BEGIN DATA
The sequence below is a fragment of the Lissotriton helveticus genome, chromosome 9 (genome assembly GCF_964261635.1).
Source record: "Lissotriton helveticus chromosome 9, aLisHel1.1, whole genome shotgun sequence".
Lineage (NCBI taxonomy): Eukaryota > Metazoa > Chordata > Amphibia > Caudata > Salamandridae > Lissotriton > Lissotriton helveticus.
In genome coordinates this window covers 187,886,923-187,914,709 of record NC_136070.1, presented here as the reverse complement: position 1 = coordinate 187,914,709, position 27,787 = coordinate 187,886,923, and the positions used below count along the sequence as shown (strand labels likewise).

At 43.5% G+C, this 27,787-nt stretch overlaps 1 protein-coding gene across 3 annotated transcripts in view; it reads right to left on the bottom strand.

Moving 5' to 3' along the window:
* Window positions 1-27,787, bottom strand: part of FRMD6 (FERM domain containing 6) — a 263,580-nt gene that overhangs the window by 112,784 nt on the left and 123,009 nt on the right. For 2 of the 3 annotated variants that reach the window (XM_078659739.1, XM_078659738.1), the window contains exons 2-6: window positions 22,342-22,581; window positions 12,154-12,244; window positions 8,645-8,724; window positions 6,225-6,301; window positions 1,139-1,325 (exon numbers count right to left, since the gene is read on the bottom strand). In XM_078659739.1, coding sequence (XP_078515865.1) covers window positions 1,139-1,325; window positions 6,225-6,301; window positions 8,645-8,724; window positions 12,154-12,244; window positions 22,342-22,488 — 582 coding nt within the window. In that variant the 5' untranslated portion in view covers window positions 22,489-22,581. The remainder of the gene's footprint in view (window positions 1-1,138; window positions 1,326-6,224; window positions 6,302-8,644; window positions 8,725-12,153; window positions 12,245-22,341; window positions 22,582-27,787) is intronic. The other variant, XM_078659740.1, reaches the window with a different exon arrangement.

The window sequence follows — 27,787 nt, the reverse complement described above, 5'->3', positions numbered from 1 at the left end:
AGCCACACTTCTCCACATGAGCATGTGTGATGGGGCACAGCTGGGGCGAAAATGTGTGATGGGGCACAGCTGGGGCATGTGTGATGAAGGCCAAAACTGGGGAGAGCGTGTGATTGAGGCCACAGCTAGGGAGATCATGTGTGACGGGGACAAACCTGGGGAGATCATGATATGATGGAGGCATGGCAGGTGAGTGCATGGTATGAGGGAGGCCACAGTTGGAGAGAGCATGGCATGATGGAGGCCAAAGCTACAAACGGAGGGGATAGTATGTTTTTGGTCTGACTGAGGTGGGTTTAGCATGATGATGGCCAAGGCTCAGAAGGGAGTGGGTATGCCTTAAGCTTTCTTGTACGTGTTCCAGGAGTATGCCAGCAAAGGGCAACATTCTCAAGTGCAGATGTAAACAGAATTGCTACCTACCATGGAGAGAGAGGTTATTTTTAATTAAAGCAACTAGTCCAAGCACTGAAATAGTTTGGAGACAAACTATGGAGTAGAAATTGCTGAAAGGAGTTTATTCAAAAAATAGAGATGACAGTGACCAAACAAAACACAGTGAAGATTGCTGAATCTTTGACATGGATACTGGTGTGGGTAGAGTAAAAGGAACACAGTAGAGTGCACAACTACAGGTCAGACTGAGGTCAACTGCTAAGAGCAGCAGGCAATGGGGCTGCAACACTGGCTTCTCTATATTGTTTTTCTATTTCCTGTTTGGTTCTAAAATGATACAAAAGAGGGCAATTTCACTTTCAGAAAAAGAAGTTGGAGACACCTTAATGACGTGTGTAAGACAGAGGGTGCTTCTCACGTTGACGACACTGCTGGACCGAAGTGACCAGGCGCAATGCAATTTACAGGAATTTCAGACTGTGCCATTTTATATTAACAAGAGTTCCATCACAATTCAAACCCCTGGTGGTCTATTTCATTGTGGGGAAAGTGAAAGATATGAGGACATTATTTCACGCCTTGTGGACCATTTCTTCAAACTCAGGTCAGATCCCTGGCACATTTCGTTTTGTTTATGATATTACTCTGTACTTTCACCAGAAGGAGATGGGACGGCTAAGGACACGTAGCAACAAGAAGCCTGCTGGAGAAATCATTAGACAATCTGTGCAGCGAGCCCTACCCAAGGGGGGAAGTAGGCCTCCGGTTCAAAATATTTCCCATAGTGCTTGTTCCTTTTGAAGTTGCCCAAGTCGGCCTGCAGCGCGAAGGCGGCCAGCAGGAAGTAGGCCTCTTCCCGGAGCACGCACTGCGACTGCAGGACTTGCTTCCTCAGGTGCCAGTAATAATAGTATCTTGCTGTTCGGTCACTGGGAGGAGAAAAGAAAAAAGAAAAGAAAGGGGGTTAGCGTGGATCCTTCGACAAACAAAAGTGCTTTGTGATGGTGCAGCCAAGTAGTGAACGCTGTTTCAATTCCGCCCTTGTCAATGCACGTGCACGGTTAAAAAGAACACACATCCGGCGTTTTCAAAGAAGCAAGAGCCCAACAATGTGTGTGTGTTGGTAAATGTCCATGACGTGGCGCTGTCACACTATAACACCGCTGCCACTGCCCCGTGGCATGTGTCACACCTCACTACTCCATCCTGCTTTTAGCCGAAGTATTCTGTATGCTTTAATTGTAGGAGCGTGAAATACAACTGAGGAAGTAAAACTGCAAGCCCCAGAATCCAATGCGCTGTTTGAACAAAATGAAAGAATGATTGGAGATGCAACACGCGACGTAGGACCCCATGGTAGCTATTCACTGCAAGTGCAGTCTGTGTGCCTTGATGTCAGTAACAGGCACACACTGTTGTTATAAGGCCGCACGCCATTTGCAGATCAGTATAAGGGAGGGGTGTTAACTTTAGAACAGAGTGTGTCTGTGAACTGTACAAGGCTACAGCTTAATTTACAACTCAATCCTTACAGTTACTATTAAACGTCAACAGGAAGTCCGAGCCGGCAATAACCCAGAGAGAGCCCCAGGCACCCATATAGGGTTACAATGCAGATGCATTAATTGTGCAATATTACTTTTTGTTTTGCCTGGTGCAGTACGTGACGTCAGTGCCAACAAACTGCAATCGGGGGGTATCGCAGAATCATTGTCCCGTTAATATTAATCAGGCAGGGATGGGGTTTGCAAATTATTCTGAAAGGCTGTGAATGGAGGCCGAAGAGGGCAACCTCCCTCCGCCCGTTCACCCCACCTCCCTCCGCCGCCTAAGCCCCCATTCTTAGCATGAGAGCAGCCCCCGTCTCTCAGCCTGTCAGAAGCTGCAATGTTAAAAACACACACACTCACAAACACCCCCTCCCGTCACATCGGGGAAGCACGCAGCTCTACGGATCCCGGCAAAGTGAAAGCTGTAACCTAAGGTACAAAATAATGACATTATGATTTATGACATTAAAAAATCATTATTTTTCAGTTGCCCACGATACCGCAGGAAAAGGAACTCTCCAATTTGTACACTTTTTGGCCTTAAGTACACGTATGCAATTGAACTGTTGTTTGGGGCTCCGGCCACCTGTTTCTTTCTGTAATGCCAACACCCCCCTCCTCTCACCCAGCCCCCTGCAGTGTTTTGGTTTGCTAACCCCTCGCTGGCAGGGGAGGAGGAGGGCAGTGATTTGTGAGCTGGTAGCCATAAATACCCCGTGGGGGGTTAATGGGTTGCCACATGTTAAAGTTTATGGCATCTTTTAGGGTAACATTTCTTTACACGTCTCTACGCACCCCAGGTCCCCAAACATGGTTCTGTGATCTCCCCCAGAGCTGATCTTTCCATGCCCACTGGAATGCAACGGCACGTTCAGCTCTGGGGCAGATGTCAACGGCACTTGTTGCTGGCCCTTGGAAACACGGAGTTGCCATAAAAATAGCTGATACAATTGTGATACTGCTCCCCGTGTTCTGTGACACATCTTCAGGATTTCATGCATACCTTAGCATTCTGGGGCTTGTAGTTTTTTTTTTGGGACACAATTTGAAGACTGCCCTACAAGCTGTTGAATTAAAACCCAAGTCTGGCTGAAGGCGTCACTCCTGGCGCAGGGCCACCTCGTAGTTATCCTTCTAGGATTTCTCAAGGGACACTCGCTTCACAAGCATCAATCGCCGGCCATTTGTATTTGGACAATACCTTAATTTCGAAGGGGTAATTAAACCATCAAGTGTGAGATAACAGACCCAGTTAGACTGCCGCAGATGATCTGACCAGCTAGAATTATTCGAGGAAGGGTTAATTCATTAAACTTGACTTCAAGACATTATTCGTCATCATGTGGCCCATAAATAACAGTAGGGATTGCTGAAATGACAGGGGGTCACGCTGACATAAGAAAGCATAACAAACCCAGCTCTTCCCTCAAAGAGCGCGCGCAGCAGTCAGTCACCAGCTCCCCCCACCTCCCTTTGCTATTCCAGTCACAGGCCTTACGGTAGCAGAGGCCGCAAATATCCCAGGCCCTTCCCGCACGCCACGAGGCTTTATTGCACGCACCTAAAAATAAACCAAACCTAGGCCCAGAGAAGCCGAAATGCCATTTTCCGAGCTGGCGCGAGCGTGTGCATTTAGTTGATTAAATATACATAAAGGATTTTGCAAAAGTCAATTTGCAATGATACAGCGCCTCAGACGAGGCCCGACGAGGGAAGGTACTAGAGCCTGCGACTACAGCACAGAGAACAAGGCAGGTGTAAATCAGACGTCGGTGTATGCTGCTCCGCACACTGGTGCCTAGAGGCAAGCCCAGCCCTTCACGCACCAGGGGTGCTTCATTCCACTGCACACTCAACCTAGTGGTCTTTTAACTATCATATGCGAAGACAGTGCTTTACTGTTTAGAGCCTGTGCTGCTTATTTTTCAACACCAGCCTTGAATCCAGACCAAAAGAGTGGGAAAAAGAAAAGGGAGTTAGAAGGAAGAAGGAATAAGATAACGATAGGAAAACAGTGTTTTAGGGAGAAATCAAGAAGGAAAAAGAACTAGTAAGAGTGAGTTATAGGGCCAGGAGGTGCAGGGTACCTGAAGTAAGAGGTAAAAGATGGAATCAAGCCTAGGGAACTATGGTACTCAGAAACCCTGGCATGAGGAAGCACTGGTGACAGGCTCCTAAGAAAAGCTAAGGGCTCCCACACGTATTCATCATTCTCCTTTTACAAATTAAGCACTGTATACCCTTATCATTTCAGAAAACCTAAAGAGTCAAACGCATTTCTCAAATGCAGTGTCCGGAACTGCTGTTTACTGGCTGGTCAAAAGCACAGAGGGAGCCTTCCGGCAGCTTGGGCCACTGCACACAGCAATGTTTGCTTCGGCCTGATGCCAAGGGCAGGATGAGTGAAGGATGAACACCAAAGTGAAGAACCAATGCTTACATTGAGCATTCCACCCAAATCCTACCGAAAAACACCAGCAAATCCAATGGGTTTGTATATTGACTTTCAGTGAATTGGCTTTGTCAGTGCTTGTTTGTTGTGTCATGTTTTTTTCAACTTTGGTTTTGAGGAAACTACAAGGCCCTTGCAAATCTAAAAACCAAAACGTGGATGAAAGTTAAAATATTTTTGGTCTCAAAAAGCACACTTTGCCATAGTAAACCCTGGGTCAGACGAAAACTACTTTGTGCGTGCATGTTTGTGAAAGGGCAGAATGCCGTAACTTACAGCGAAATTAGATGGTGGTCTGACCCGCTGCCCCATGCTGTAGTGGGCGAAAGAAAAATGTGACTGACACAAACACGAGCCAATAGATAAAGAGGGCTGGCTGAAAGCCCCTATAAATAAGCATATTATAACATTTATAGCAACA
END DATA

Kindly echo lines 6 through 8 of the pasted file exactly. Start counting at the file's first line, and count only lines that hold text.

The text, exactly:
Moving 5' to 3' along the window:
* Window positions 1-27,787, bottom strand: part of FRMD6 (FERM domain containing 6) — a 263,580-nt gene that overhangs the window by 112,784 nt on the left and 123,009 nt on the right. For 2 of the 3 annotated variants that reach the window (XM_078659739.1, XM_078659738.1), the window contains exons 2-6: window positions 22,342-22,581; window positions 12,154-12,244; window positions 8,645-8,724; window positions 6,225-6,301; window positions 1,139-1,325 (exon numbers count right to left, since the gene is read on the bottom strand). In XM_078659739.1, coding sequence (XP_078515865.1) covers window positions 1,139-1,325; window positions 6,225-6,301; window positions 8,645-8,724; window positions 12,154-12,244; window positions 22,342-22,488 — 582 coding nt within the window. In that variant the 5' untranslated portion in view covers window positions 22,489-22,581. The remainder of the gene's footprint in view (window positions 1-1,138; window positions 1,326-6,224; window positions 6,302-8,644; window positions 8,725-12,153; window positions 12,245-22,341; window positions 22,582-27,787) is intronic. The other variant, XM_078659740.1, reaches the window with a different exon arrangement.

The window sequence follows — 27,787 nt, the reverse complement described above, 5'->3', positions numbered from 1 at the left end: